* * *

“Orla! Orla! Come on, honey, you need to wake up now.” Lorcan was trying to shake Orla awake, but so far it wasn’t working. He had seen a gigantic wall hit her from behind, and then the man that she seemed to be fighting with fled the scene. He didn’t understand why this was happening. The Daimon Gate was supposed to be the safest place for them, a self-contained world that was the entrance between universes. Who was the man she had been fighting with? He looked like a gatekeeper. Lorcan wanted to look the man up on his computer system, but at the moment, he couldn’t leave Orla.

“Orla! Come on, baby, wake up for me now, okay?” He went back to shaking her gently, hoping she would open her eyes. Her eyelids fluttered, and she groaned. He swept her up in a tight embrace.

“What happened?” she asked groggily.

“I should ask you that.”

She blinked, and then the encounter with the man came back to her. “We’re in serious trouble, Lorcan,” she said.



Chapter 3

Lorcan helped Orla sit up, leaning her against the head of the bed, then he went to get her some water. While Orla took tentative sips and looked at him over the rim of the glass, Lorcan sat at the side of the bed and checked the cut on her arm that he had secured with a bandage. He tried not to look into her eyes because all he saw in them was the trouble that would put to an end the short happy month they’d been living in the Daimon Gate. “What kind of trouble are we in, Orla? Who was the gatekeeper you fought with?” he asked when he thought any further delay on his part would seem odd to her. She told him about the man’s demands. Lorcan said nothing for a long moment. He went to the window and stared silently outside. After a while, he turned to her. “You’d agree with me that we won’t report Ciaran?”

“Of course. There’s a dark side to Ciaran, and he must have created a lot of enemies along the way because of that, but he’s an important man. People in his universe—their lives—depend on him. If we did anything to harm him, we wouldn’t find a place in Hell.”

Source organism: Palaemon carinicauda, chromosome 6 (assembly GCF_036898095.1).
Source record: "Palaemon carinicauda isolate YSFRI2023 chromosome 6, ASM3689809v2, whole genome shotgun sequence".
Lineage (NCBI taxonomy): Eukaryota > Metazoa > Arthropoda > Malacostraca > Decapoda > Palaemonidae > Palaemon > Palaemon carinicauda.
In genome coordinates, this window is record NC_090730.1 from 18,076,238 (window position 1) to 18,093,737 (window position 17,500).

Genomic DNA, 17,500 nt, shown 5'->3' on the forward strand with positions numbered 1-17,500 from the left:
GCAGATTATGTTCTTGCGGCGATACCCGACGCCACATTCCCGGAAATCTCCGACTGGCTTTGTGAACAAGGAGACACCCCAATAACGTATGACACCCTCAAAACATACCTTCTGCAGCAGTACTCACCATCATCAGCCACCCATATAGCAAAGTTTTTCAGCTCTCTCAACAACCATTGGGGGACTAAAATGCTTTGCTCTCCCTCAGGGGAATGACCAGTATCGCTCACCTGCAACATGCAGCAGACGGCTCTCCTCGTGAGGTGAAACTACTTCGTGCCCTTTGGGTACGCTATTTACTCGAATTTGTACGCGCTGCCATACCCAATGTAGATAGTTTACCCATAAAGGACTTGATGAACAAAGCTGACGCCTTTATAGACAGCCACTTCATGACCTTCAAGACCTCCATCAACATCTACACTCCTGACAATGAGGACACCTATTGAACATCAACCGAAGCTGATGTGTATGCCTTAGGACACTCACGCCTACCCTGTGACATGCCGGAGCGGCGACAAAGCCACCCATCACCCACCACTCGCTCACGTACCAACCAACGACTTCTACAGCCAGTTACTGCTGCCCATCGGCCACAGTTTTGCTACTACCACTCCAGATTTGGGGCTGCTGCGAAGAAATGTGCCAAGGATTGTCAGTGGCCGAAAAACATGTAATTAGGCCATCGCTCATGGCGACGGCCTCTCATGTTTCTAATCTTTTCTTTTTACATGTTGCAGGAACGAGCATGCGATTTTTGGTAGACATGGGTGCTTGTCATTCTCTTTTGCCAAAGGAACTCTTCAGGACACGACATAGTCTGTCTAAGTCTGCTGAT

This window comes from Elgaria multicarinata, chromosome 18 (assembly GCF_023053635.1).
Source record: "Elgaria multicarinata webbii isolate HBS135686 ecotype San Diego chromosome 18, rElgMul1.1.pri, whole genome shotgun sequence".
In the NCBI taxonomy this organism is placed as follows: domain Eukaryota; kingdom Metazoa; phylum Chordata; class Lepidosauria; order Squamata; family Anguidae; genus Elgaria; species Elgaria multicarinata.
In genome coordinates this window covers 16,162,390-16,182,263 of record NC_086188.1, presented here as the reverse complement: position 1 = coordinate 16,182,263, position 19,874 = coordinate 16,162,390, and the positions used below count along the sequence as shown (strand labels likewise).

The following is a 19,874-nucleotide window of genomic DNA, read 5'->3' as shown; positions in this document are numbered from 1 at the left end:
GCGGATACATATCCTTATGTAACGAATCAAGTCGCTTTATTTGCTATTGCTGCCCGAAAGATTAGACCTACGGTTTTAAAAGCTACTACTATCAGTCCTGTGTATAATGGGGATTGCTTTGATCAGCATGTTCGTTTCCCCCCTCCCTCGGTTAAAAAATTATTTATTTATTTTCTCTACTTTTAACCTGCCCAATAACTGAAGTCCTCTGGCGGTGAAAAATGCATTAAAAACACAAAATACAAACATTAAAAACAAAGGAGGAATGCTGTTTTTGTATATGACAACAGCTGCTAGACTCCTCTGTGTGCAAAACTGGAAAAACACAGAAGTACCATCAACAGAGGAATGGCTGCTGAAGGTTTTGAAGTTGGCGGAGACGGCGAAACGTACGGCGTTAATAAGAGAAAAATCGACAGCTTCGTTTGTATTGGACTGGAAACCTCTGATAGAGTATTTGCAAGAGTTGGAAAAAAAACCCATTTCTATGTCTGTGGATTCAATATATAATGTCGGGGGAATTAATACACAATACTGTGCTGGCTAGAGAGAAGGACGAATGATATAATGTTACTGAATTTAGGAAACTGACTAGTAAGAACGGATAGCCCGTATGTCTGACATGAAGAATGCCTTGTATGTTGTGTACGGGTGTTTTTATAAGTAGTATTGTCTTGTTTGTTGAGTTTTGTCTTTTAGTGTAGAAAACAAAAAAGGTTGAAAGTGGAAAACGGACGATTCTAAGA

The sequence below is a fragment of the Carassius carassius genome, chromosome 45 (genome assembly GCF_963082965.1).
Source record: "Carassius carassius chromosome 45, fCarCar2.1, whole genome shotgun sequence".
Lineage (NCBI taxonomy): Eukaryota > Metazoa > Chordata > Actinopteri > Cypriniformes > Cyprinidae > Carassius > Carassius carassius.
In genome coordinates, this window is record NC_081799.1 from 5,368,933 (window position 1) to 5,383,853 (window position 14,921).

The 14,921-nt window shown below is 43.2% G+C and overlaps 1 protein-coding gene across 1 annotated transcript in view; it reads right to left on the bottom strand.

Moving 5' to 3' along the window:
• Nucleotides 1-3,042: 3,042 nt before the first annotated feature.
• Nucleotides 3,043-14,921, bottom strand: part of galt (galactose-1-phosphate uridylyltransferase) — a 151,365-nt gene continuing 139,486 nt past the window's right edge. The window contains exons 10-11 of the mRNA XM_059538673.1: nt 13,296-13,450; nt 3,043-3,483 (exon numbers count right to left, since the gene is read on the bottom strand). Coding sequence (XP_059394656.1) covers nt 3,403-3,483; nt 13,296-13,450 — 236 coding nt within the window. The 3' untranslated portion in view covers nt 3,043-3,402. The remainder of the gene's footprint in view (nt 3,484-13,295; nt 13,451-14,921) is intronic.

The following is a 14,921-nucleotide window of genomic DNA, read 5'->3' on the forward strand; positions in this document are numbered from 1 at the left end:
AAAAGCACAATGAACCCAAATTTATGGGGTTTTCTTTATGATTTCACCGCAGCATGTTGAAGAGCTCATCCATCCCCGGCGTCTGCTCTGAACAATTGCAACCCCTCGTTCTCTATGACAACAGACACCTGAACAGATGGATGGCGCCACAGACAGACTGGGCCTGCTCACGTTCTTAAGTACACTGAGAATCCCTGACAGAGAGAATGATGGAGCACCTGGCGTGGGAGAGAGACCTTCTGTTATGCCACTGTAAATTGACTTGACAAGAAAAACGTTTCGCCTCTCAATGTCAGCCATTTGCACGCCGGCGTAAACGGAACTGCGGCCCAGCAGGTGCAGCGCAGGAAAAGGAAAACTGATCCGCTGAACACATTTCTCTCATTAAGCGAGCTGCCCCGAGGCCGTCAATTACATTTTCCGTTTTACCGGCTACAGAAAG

The sorrow in Orla’s eyes cut at Lorcan’s heart. He wondered whether the universe Ciaran was ruling, the Daimon Gate, Earth, and anywhere else that had living creatures shared the same Hell. He had seen Hell on Earth when they fought to bring Riley back and tried to free Riley’s late wife, Michelle. If he and Orla committed a sin now, would they return to that same Hell? Or did Daimon Gate have its own version of Hell?



He knew Orla was lonely in the Daimon Gate. They didn’t have many friends here, and after what had happened to them on Earth, they didn’t make friends easily. It had been a month, and the only time he’d seen the light back in her eyes was a couple of weeks ago when they’d had visitors. Ciaran LeBlanc and his people had stopped by on their way through the gate on a multiversal secret mission that he wouldn’t talk about. Some creature had used dark magic on Ciaran, and Lorcan and Orla had done what they could to help him find out what it was. Orla had used her sorcery combined with Lorcan’s computer skills, and for a little while, she had looked happy again. She’d been intrigued and had felt almost like she’d been back at her job on Earth.

They didn’t, however, help Ciaran solely out of the goodness of their hearts. Ciaran made it clear that he knew that Lorcan had died on the 46th floor of the century tower, and that Orla had brought him back with her own dark magic, using it to cheat Lorcan back to life. He had used that as blackmail, and he’d also appealed to their sense of justice. Ciaran was to rule Eudaiz, a universe with hundreds of billion people who relied on him for their safety. Those two things combined had won them both over, and there was nothing else they could do but help him.